ASIA/INDONESIA - Indonesia votes in general elections: “It is fundamental that politics and religion are separate” local Catholic Bishop told Fides

Monday, 5 April 2004

Jakarta (Fides Service) - Elections in Indonesia start today. The vote in the populous country 145 eligible voters out of a population of 210 million will last until the Summer, July 5 when there will be the first round of presidential elections. This will be the first time that the president is elected by the people. If no candidate wins a relative majority there will be a second round on 20 September.
In view of the vote the Catholic Bishops of Indonesia issued a message to the people urging them to choose candidates whose programme is based on promoting transparency, honesty, tolerance, harmony and the common good.
Bishop Martinus Situmorang, Bishop of Padang, Sumatra, a member of the standing council of the Conference of Indonesian Bishops told Fides about the situation on the eve of the vote: “The good of the nation must be a priority. Group and individual interests must be put aside. For the people the elections are an opportunity to look not only at the parties but at their members, as envisaged by the new electoral system.”
The Bishop said: “The elections this year are also a chance for civil education which the Church has also undertaken. And today we can say the people are more aware of the importance of the vote”.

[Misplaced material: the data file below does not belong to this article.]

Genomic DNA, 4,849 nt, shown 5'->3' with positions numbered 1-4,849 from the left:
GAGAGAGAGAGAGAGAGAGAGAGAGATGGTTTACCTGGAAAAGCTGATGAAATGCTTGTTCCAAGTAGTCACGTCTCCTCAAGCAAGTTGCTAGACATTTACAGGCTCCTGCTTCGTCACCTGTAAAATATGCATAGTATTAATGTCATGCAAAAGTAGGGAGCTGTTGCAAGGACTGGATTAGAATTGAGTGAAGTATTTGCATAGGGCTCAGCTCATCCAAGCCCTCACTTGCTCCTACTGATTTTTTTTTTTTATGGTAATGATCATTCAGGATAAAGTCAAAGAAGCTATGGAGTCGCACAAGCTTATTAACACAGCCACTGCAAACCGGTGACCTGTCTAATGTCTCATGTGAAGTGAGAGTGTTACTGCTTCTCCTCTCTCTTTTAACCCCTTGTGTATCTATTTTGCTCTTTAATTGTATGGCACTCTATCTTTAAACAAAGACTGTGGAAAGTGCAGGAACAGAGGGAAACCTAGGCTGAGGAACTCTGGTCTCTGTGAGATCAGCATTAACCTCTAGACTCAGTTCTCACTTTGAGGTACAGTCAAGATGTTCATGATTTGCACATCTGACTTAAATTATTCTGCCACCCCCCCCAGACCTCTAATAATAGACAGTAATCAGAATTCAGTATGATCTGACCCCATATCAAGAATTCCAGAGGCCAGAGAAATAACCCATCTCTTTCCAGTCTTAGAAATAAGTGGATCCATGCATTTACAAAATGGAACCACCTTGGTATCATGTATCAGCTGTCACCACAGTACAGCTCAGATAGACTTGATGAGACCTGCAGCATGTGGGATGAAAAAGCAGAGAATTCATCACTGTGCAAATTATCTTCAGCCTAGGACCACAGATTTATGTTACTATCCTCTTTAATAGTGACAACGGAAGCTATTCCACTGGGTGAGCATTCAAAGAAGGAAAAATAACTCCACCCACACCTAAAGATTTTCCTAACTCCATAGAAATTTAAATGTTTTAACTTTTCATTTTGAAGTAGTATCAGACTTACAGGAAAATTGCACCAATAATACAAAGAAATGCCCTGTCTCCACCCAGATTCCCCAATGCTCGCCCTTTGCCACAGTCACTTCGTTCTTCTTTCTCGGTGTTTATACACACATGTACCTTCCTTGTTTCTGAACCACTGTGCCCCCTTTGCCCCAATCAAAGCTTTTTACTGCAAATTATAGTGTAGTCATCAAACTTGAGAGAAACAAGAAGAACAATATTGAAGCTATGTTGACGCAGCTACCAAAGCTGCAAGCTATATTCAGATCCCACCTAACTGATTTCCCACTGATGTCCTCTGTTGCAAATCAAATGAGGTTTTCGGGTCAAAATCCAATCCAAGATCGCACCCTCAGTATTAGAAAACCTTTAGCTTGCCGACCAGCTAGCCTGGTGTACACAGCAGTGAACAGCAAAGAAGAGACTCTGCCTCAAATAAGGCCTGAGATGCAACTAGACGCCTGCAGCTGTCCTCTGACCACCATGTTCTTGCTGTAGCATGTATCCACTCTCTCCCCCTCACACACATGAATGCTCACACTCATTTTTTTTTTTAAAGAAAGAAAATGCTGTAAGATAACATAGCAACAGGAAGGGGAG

Among the more important national issues Bishop Situmorang mentions the need to “vote parties which are not based on religion and which do not mix religious belief with politics but focus on common values for the good of the whole people irrespective of religious beliefs. With a nation-wide campaign at the local Church level we stressed the importance of secular politics working for the good of individuals and the nation”.
It is important to “elect politicians who are honest and who work for national unity and harmony particularly in turbulent areas like Aceh, Papua, Moluccas”.
The Bishop said “there seems to be no great worry that Islamic fundamentalist parties will gain many votes. The two large Muslim associations Nahdlatul Ulama and Muhammadiya are helping to keep the political competition along the lines of tolerance”.
So far none of the political parties have begun manipulating the Islamic faith of the majority of the people and this is a positive note which it is hoped will continue.
(PA) (Agenzia Fides 5/4/2004 lines 42 words 418)